Story forms Assignment: An afternoon jog [Direct Observation]



Coming home from work it’s time for my seven kilometre afternoon jog. My Asics GT2000 road running shoes look worse for wear. It’s not their fault. They have carried me the past 16 months over 470 kilometres of dirt and tar roads. Or let’s rather say I dragged them across that distance.

Black and brown Labradors Alpha and Omega want to join me, but little do they know that this venture is not about sniffing or running off in every conceivable direction apart from but forward. I leave their disappointed eyes and drooping tails behind me and face my first obstacle. A five hundred metre uphill dirt road. “Find a breathing rhythm. Settle in.“ A majestic umbrella-like fig tree towers to my right, standing guard over the newly ploughed farm land. An electric game fence keeps me company on the left. It used to deter rhinoceros, impala, wildebeest and jackal from passing through, but now it’s useless as the pristine bush veld it encircled until recently was converted to house more profitable Macadamia trees. A plover family of four noisily take to the skies as I near them. They always hang out here and have the idiotic tendency to build their nest in the middle of the road. I smell rotting flesh but can’t see the deceased animal’s carcass.

Our neighbouring farmer has been very productive this spring. Tomatoes, pumpkins and cabbages has magically skyrocketed from the field with a little help no less from irrigation, virgin land and hard labour. The farm labourers’ homesteads to my left are a beehive of activity. Children play football, a woman who has her baby tied with a blanket to her back weed the garden, five men sit around a fire and drink homebrewed beer. Finally I hit the tarmac. This is an open road connecting Curlews with Plaston. A right turn takes me down the hill towards the lowest part of the trail. Tobacco grow lush as far as the eye can see to the west. The road makes a sweeping bend to the left and Primkop dam comes into view. Just over three kilometres long and sporting a 200 metre wide and 10 metre high concrete wall, it supplies much needed irrigation to farmers downstream in the White River. Everywhere plants are bursting into life with spring’s first rains.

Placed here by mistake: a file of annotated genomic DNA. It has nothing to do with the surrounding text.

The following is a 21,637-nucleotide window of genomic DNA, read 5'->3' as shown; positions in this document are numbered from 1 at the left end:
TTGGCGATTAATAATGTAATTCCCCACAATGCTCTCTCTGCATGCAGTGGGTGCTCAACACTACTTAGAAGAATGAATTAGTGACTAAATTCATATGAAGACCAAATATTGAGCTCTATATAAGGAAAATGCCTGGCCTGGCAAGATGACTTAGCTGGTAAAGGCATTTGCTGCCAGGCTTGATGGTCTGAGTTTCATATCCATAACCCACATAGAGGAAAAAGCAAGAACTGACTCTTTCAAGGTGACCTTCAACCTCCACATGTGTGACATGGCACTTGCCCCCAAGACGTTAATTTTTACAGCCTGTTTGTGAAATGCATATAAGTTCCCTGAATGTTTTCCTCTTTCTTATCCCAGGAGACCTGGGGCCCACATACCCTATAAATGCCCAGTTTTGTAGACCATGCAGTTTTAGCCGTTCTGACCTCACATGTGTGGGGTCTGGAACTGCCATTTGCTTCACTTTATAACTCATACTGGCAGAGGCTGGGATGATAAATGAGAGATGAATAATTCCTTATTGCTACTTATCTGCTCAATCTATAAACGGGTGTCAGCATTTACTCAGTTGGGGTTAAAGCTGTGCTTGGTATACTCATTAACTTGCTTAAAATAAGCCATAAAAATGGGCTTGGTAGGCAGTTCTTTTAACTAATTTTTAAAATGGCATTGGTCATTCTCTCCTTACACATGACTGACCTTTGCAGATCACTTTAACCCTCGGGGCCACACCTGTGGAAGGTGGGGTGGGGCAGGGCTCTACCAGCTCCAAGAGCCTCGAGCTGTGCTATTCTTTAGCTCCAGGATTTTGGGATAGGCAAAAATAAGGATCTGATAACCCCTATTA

A family of yellow finches mock my shuffling feet with shrill laughter from a nearby fence. It’s time to face the steepest section of the route. Unreasonable gradients of up to 11% tax my lungs and legs to the point of surrender. I soldier on. One foot in front of the other I grimly tell myself. The reward at the top is a stunning panoramic view of Plaston and its surrounding farms. How lucky am I to have this view. Smoke billows from a chimney in the far distance. Cars move ant like on the Plaston-White River road four kilometres away. Macadamia plantations are neatly spread in linear rows. To the south rolling mountains chaperone the Crocodile River to the near vertical 3oo metre high Crocodile Gorge.

At last some much needed downhill. The sky is ablaze with dusky pink clouds as the sun makes its final bow for the day. I arrive at my turnaround point. I look with disgust at my stop watch. Maybe the return leg will be faster.

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